Nixon's public rationale for rejecting decriminalization made good sense: "I do not believe you can have effective criminal justice based on the philosophy that something is half legal and half illegal." The oval office tapes reveal Nixon's more nuanced views on marijuana. On May, 12, 1971, as the commission was beginning its investigation, Nixon told his aide Bob Haldeman, "I want a goddamn strong statement about marijuana. Can I get that out of this sonofabitching, uh, domestic council? I mean one on marijuana that just tears the ass out of them."

Complete Article: http://counterpunch.org/gardner12302006.html

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Comment #8 posted by Hope on December 31, 2006 at 09:52:21 PT
Alcohol is far, far more dangerous
than marijuana.

Marijuana...and it's use aren't dangerous...unless you get caught. I believe that.

Denying that would be idiotically, obsessively ignorant.

It's a shame we have so many idiotically, obsessively ignorant people in leadership in this world.

I'm so tired of being "ruled" by the cruel and ignorant.

[ Post Comment ]

 
Comment #7 posted by Hope on December 31, 2006 at 09:40:48 PT
Oh man!
Mr. Parkhurst covers the subject thoroughly and well. I hope and pray people read and absorb the good information in it.



[ Post Comment ]

 
Comment #6 posted by FoM on December 31, 2006 at 09:20:42 PT
Hope
My opinion is that there can only be one way that alcohol could be responsible and that is if the person said alcohol set them off and they did what they did under the influence and wouldn't have acted on an impulse if they hadn't been under the influence.

[ Post Comment ]
 
Comment #5 posted by Hope on December 31, 2006 at 09:16:39 PT
Before anyone tells me....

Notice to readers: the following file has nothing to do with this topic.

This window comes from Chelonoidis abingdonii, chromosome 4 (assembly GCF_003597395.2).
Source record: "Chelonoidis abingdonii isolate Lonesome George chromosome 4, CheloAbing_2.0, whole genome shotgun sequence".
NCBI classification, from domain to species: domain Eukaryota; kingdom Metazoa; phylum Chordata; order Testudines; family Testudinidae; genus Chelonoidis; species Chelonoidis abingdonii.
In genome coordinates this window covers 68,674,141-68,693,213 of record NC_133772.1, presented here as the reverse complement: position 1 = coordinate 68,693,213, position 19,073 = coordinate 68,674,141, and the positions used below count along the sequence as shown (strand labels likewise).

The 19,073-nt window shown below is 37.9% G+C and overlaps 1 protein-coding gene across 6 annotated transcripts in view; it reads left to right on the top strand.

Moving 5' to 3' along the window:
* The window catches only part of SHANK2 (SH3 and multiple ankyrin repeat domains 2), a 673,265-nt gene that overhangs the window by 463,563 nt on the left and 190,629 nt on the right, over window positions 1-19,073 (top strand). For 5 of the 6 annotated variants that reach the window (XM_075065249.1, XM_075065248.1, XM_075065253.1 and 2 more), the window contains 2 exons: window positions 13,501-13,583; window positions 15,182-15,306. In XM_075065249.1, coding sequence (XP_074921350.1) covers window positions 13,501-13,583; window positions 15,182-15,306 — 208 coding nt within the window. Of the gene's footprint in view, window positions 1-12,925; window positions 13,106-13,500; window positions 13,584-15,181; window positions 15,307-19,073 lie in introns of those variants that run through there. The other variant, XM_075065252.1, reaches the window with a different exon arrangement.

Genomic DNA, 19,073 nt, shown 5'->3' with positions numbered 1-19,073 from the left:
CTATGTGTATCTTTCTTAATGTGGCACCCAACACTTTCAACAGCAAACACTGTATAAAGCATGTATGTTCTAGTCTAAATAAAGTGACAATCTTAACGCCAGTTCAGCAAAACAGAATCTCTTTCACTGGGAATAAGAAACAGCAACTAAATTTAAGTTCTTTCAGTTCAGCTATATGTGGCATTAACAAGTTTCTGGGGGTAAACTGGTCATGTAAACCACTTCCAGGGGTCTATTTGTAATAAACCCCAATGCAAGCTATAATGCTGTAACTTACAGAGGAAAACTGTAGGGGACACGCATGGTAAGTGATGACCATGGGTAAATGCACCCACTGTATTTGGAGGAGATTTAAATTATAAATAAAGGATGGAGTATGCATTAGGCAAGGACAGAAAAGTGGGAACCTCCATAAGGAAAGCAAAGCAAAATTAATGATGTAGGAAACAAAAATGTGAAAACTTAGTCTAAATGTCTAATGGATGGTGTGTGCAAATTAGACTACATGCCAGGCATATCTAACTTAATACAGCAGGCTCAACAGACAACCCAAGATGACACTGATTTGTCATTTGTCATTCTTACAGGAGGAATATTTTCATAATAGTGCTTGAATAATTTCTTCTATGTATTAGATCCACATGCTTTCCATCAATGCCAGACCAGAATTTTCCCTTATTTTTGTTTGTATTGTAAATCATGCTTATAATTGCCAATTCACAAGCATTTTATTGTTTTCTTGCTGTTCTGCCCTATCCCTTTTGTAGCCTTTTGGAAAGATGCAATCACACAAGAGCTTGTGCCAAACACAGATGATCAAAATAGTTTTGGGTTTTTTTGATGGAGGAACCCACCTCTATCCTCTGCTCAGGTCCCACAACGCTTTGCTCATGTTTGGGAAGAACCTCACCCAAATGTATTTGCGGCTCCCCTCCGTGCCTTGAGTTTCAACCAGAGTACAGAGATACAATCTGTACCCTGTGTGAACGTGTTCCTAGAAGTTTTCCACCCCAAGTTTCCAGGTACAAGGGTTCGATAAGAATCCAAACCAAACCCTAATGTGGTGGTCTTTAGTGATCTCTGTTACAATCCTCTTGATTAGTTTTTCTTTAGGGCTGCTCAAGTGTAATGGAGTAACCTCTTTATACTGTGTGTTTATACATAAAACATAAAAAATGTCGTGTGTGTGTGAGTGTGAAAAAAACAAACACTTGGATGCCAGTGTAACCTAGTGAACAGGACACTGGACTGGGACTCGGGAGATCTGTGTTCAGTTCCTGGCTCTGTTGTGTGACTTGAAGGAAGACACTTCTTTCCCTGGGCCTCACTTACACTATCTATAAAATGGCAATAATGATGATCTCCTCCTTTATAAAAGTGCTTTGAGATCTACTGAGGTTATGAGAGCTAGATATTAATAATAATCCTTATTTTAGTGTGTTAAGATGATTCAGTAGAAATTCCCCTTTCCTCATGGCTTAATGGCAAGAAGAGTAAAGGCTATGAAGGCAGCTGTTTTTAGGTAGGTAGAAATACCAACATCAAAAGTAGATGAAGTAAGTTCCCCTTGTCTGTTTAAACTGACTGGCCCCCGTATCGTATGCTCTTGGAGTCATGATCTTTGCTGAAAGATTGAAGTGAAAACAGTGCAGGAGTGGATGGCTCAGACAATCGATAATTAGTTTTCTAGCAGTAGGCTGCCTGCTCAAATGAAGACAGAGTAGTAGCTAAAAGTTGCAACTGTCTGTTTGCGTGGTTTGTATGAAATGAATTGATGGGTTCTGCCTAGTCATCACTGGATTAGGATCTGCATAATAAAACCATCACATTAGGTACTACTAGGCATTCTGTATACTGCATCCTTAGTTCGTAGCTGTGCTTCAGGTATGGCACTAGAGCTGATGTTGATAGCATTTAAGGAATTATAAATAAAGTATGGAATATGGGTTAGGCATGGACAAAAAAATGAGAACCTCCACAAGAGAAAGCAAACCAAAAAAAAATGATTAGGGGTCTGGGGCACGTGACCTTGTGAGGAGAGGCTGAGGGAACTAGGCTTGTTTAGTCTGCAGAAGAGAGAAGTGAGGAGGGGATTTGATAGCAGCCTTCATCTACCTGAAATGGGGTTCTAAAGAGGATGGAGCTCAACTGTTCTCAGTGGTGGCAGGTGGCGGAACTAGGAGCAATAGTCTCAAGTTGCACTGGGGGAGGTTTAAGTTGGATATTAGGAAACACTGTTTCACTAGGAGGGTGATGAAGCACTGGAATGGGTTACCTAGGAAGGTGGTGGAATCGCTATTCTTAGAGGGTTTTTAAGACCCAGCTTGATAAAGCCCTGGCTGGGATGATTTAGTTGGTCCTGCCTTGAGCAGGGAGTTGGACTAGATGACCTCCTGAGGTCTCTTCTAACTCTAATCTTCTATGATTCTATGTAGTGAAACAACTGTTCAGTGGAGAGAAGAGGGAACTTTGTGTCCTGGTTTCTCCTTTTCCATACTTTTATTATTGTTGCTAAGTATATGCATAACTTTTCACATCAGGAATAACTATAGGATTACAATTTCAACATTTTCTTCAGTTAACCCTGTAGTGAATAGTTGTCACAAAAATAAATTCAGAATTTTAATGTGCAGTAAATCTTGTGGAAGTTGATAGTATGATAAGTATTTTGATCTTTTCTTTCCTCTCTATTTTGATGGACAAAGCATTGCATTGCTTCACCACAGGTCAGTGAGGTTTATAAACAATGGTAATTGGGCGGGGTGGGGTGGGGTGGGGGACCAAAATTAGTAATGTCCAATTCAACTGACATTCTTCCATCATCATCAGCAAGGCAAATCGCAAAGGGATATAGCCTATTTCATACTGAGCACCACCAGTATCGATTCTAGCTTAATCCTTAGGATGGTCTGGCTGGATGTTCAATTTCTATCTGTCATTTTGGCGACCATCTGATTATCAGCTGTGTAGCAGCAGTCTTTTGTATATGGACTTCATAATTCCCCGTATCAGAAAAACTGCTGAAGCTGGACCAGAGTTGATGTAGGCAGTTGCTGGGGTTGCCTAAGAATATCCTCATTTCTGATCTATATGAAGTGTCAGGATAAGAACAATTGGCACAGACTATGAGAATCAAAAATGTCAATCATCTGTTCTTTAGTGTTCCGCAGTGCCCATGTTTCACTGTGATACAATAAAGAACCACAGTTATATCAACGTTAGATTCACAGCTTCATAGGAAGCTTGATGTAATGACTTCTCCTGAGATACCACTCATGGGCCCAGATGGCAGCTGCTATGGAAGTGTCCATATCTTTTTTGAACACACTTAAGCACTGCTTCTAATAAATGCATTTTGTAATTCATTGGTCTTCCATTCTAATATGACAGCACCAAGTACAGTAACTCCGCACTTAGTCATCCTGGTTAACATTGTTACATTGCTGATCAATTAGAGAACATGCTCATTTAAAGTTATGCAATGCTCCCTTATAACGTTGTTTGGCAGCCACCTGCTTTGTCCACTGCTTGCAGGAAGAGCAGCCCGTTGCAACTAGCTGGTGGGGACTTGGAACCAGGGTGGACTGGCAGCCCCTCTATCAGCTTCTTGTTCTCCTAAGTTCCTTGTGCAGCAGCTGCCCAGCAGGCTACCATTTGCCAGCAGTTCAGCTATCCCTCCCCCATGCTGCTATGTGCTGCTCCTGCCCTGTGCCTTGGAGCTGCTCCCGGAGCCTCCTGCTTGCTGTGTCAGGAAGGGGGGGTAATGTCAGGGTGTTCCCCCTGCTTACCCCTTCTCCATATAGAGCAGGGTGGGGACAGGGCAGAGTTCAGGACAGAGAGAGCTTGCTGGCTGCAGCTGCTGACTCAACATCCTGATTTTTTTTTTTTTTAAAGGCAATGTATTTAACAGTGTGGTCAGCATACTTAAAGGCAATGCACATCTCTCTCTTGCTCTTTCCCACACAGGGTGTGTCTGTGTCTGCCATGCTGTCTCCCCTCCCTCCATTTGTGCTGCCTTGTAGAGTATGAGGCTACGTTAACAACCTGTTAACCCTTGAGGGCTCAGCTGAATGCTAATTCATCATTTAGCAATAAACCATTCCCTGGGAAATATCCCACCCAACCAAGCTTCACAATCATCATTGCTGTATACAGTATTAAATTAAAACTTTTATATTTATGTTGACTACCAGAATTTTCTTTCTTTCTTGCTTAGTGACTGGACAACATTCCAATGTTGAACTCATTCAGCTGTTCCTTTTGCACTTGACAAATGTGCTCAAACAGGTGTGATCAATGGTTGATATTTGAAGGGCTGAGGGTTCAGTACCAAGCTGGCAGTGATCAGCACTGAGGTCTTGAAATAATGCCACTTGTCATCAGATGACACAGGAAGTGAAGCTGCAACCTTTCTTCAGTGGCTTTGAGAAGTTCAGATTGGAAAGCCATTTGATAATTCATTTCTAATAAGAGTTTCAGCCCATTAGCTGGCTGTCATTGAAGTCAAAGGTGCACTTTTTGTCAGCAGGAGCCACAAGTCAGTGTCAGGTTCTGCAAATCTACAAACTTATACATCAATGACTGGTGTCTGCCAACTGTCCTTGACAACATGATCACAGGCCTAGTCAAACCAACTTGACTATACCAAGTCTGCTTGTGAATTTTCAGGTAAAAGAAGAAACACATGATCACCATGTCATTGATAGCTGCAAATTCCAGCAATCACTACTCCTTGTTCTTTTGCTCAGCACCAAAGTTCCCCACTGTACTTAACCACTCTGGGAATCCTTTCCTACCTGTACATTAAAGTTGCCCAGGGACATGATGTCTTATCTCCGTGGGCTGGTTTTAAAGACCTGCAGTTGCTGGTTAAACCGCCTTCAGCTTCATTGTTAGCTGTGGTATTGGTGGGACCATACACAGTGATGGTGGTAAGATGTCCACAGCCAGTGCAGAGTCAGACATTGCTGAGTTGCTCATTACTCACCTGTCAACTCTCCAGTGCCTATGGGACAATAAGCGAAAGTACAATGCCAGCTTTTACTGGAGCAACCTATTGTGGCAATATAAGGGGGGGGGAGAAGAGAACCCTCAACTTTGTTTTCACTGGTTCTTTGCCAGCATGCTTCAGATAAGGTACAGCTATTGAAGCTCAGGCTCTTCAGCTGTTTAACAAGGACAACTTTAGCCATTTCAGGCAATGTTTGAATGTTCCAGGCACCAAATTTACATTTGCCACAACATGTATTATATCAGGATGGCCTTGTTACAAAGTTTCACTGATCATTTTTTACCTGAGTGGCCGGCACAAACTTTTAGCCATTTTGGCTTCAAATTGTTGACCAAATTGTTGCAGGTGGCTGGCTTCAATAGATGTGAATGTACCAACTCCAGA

I can accept that I may be wrong.

Influence? Of course. Responsible? Doubtful.

[ Post Comment ]

 
Comment #4 posted by Hope on December 31, 2006 at 09:09:06 PT
"Alcohol is responsible"?
Responsible?

I have trouble with that.

It's the people who commit the murders.

Influenced, perhaps. You can be influenced by a pair of uncomfortable shoes. But I can't accept that "alcohol" was "responsible" any more than the gun, or knife, or fist they used was "responsible" for their actions.

You can drink the fire water to deaden your conscience (bolster your "courage" to do something you know is wrong). But it's still you that makes the choice.

I realize he's trying to make a point. It would have been better had he said, "Alcohol consumption played a part" or something.

There are people of a certain temper and nature who become more likely to be violent when they use alcohol...but they usually know that before the drink touches their lips. So, I still think it's the person...and not the alcohol. I still think it's the person who is the killer and not the alcohol, other drug, stick, gun, or knife.

Guess I'd better read the rest of the article before I say anything else.

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Comment #3 posted by something on December 31, 2006 at 08:31:04 PT
yep
"alcohol is responsible for 65 percent of murders"

i don't like demonizing alcohol to make weed seem safe, or blaming drugs for people's actions

[ Post Comment ]

 
Comment #2 posted by FoM on December 31, 2006 at 07:24:20 PT
Wayne
Happy New Year to you too. We aren't party type people so I spend time thinking about the past year and what might be ahead for us. I am tired of the news being about death and I want to hope that the New Year really brings us Peace on Earth but I know that is only a pipe dream.

Right now I am watching Neil Young's Heart of Gold movie and how refreshing it is in a time of such turmoil. I believe Peace and Hope begins within our own hearts and it becomes contagious and it spreads. That's my hope for 2007!

Have a Great New Years Eve!

[ Post Comment ]

 
Comment #1 posted by Wayne on December 31, 2006 at 07:11:52 PT
excellent
This was a fantastic article. I must say, FoM, even with the 2nd half of the article snipped off, it still gets the point across effectively and still makes cannabis look virtually harmless in comparison. I wasn't aware that 5 grams of caffeine would kill you, I thought the dosage was much higher than that.

All in all, a beautifully written article loaded with common sense factoids. A nice ending to a halfway decent year.

Happy New Year everyone.

[ Post Comment ]